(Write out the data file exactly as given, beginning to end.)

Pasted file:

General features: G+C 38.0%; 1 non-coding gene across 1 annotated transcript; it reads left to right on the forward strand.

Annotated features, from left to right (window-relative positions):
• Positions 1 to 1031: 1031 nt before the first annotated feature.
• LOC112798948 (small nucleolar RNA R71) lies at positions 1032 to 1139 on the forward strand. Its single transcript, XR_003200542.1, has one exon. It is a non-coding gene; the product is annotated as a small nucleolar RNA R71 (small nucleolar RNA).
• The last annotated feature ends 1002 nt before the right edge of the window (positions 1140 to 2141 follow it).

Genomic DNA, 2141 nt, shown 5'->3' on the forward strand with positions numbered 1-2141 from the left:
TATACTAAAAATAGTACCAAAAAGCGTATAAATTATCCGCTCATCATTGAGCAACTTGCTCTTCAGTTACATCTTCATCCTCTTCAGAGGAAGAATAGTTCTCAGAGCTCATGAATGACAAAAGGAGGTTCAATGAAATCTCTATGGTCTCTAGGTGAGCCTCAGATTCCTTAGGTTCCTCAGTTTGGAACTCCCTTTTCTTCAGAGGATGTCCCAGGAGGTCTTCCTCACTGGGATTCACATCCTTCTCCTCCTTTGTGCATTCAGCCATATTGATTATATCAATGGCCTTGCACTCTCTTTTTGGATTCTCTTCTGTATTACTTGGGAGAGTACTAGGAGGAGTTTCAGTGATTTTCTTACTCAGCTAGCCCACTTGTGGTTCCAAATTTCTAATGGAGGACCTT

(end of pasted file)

General features: G+C 38.0%; 1 non-coding gene across 1 annotated transcript; it reads left to right on the forward strand.

Annotated features, from left to right (window-relative positions):
• Positions 1 to 1031: 1031 nt before the first annotated feature.
• LOC112798948 (small nucleolar RNA R71) lies at positions 1032 to 1139 on the forward strand. Its single transcript, XR_003200542.1, has one exon. It is a non-coding gene; the product is annotated as a small nucleolar RNA R71 (small nucleolar RNA).
• The last annotated feature ends 1002 nt before the right edge of the window (positions 1140 to 2141 follow it).

Genomic DNA, 2141 nt, shown 5'->3' on the forward strand with positions numbered 1-2141 from the left:
TATACTAAAAATAGTACCAAAAAGCGTATAAATTATCCGCTCATCATTGAGCAACTTGCTCTTCAGTTACATCTTCATCCTCTTCAGAGGAAGAATAGTTCTCAGAGCTCATGAATGACAAAAGGAGGTTCAATGAAATCTCTATGGTCTCTAGGTGAGCCTCAGATTCCTTAGGTTCCTCAGTTTGGAACTCCCTTTTCTTCAGAGGATGTCCCAGGAGGTCTTCCTCACTGGGATTCACATCCTTCTCCTCCTTTGTGCATTCAGCCATATTGATTATATCAATGGCCTTGCACTCTCTTTTTGGATTCTCTTCTGTATTACTTGGGAGAGTACTAGGAGGAGTTTCAGTGATTTTCTTACTCAGCTAGCCCACTTGTGGTTCCAAATTTCTAATGGAGGACCTT